My advice to the OP is to set titles aside for a moment and focus on what it is they like doing and where they want their career to go, then work from there to find a position that suits. It might be called product management, product marketing, or it might even be called lead architect or CTO.

The one piece of advice I'd give, though, is that for such broad ranging interests, I think one will need to relax and give up a modicum of direct control, particularly for larger more complex projects. What is it they say about product management? All of the responsibility and none of the authority? Or, more prescriptively, lead by influence.


I am old enough that there was only one way to go once you hit "team leader" and wanted to earn more -> "management".

About 3 years ago I said stuff it, took a pay cut and spent a long and happy time just coding all day. It seems however that no matter which way I turn people will not let me sit in a box and type, I have to help straighten out teams, talk to humans, navigate politics.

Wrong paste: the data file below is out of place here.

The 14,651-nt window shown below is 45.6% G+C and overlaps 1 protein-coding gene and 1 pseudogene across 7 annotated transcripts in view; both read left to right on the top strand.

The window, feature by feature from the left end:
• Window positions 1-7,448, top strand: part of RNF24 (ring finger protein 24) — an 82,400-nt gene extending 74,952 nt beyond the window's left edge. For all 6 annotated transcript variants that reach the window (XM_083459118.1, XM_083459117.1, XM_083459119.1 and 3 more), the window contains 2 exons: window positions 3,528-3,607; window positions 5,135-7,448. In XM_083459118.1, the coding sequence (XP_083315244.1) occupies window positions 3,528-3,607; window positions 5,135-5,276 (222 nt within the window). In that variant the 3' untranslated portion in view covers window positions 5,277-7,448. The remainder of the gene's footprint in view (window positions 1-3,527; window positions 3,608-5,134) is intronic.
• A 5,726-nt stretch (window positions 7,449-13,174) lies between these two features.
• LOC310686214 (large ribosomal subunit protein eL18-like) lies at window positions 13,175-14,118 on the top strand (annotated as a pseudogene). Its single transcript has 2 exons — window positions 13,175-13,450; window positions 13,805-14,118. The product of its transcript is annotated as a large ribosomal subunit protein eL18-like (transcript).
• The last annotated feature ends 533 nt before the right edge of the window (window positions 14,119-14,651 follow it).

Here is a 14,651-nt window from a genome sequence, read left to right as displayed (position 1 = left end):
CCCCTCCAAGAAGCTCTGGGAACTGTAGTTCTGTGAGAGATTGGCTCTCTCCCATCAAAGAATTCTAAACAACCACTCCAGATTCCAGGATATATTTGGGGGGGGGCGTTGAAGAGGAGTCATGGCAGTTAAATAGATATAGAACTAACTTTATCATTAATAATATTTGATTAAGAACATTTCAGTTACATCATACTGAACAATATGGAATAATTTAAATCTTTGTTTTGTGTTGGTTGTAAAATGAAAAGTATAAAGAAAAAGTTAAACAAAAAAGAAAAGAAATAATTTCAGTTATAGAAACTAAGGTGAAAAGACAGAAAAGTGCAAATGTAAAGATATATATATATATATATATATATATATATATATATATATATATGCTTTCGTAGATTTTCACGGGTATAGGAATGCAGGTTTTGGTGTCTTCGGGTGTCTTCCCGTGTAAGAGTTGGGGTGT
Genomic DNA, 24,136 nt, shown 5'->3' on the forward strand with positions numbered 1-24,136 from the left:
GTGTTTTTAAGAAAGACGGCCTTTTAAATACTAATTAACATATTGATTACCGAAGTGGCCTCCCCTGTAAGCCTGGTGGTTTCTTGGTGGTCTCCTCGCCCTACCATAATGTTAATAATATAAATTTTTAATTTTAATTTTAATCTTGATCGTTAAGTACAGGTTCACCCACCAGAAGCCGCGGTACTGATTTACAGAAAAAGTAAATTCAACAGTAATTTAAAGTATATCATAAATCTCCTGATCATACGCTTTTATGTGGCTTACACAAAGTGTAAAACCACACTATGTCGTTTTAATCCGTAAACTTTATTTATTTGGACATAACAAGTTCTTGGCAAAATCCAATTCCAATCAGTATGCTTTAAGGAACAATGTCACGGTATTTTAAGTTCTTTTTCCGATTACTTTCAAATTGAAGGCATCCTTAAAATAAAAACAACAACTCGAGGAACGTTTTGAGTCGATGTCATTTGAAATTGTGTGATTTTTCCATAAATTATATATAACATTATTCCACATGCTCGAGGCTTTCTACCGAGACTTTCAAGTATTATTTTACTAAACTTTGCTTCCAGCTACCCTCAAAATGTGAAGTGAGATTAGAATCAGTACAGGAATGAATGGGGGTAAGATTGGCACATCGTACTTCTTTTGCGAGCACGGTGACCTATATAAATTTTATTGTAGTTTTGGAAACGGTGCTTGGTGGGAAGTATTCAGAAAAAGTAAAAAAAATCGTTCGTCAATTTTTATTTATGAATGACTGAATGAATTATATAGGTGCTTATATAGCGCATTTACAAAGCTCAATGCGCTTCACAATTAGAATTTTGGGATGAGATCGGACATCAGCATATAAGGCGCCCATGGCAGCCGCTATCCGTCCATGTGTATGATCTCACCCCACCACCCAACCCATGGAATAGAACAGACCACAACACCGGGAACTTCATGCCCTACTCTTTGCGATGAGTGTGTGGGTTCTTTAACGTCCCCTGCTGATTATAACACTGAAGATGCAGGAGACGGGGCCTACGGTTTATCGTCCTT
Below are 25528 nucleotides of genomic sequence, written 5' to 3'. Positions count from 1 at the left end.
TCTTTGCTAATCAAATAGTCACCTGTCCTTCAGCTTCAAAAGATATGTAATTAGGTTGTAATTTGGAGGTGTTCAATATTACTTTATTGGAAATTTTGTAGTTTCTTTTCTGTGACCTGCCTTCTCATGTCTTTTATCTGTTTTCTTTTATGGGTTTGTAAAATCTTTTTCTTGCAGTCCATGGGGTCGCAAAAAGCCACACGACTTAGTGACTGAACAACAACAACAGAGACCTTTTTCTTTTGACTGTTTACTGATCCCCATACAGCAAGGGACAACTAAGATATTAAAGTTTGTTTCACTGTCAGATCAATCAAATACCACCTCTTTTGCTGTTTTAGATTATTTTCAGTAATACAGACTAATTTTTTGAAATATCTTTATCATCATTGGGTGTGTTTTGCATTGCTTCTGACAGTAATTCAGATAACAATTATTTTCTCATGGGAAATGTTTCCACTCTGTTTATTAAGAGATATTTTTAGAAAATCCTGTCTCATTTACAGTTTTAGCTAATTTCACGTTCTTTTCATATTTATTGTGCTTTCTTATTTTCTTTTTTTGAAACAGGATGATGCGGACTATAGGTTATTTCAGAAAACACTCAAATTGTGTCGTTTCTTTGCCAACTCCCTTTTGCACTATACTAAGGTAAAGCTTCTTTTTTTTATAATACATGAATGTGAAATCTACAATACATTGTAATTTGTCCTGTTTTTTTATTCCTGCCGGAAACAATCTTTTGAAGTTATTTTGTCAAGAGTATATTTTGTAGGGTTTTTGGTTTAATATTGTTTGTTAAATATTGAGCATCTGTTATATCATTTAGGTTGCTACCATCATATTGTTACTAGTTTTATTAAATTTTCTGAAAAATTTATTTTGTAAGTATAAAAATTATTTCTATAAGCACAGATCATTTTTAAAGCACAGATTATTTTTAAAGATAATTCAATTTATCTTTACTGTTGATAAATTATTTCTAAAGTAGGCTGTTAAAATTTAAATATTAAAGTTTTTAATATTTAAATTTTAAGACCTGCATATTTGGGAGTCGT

We use coding as if it was a real job - it is no more a job than writing or literacy. A few privileged, talented people will be paid for their writing skills. the rest will use coding in the same way as literacy, as part of their job

1. You won't ever escape "people management", but that's not a bad thing. People (especially highly skilled professionals) are like autonomous self-guided missiles, you just need to know how to guide them, and let them be guided by you.

Start with Google's 8 rules http://www.davidzinger.com/8-google-rules-improving-manageme...

Remember - you will not be making the tough decisions - your team / people will. You just get to guide which tough decisions get looked at.

2. Having a "constant flow of new challenges" is all about building and filling a sales pipeline. This is pretty brutal work. There is nothing other than knuckling down, calling people, building audiences, sales sales sales. To me this is the biggest cost of being in business for myself - and I am a long way from having got it right.